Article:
Cllr Sarah Hacker, Reading’s Lead Member for Culture, Heritage and Recreation, said: “These are the second set of major savings to library services in Reading in two years, but unlike many local authorities’ areas, we are not proposing to shut any of the seven branches.

“Over 1,300 responses were received from the latest the consultation, which shows how much libraries continue to be valued. The revised changes, as far as possible in the light of our difficult budget decisions, take on board the concerns expressed on the impact of reduced opening hours and presents an option we feel meets the varied needs our library users. We have also listened to the users of Palmer Library and included a revised timetable that allows for Saturday openings.

“We know that people who use libraries continue to value them. We will continue to offer a wide range of events – including our much loved rhymetimes and storytimes, across our libraries, which we know are very much appreciated by residents.

“Our approach is to keep all branches open by making the best possible use of limited resources. As well as the obvious reduction in opening hours, the proposals include making better use of space by allowing external organisations or community groups to use Battle or Tilehurst.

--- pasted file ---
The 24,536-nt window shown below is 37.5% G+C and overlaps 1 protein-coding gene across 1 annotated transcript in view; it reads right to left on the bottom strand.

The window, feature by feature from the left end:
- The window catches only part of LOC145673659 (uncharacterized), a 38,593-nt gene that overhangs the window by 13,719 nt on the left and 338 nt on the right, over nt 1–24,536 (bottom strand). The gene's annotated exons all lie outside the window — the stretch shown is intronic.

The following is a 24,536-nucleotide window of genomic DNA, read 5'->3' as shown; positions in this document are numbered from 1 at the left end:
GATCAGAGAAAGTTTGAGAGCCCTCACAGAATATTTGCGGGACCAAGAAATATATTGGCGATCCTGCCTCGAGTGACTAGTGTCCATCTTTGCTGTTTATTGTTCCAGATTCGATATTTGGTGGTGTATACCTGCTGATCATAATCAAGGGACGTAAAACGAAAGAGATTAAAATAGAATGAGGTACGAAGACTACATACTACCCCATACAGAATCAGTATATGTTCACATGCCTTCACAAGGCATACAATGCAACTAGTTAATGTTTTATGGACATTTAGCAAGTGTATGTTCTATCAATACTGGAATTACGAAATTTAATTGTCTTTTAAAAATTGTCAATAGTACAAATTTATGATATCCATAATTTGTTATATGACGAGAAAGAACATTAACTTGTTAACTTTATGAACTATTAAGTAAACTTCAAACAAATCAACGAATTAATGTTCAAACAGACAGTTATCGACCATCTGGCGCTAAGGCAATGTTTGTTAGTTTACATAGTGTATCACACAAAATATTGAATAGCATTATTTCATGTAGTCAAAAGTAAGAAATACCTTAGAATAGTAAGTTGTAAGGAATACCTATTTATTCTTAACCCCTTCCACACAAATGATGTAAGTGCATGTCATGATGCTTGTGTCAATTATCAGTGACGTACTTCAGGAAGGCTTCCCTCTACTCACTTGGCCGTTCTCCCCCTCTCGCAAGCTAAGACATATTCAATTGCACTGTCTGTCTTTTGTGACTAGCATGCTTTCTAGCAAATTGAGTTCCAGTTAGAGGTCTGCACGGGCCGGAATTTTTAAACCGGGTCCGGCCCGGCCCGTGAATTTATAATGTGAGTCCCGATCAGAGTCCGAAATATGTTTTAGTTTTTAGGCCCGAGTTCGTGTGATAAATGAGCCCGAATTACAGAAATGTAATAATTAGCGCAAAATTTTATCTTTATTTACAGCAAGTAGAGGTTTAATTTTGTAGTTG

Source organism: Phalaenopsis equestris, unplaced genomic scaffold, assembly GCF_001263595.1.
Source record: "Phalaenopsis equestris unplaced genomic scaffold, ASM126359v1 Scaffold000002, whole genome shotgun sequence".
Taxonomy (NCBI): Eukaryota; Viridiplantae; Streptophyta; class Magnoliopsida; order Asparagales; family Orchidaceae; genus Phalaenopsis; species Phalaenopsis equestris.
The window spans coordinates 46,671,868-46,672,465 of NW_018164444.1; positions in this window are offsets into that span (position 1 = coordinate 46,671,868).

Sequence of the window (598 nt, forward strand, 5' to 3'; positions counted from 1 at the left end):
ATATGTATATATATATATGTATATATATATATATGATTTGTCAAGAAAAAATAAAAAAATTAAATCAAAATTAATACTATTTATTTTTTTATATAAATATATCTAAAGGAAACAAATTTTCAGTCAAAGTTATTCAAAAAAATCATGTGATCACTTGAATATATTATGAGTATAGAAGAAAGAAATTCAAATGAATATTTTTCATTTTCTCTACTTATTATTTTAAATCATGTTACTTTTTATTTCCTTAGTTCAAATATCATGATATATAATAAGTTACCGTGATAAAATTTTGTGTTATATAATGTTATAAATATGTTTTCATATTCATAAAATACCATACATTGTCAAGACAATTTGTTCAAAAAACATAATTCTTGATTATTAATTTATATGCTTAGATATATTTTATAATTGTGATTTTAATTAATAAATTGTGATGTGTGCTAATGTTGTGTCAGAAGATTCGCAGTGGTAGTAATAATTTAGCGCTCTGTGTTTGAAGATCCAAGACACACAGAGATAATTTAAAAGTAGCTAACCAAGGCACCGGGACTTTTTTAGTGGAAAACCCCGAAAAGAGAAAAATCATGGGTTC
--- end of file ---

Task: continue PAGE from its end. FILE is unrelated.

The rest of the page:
“None of these decisions are easy but the reality is that for as long as the Government does not properly fund services like adults’ and children’s social care, it is services like libraries which will face the brunt of the cuts. That is the picture across the whole country.”

Palmer Park library, which is the lowest ranked branch catchment area for demographic need, will continue to be operated in partnership with Reading College. The library hours are based on when the college is present in term times, but the library will continue to open year round during both college term times and holidays. However, following the amendment, Saturday provision will now be included at the library.

To lessen the impact of the reduced opening hours on users, a book drop facility will be installed outside Caversham, Tilehurst, Battle and Palmer Park libraries so that books can be returned outside of opening hours. Central Library already has this facility.  Additionally, at the nearby Palmer Park Leisure Centre, a small book collection point will be installed, together with a self-service kiosk so that customers can collect items (ordered online or over the phone) and return items outside of opening hours, to reflect that there will be no evening opening in this location.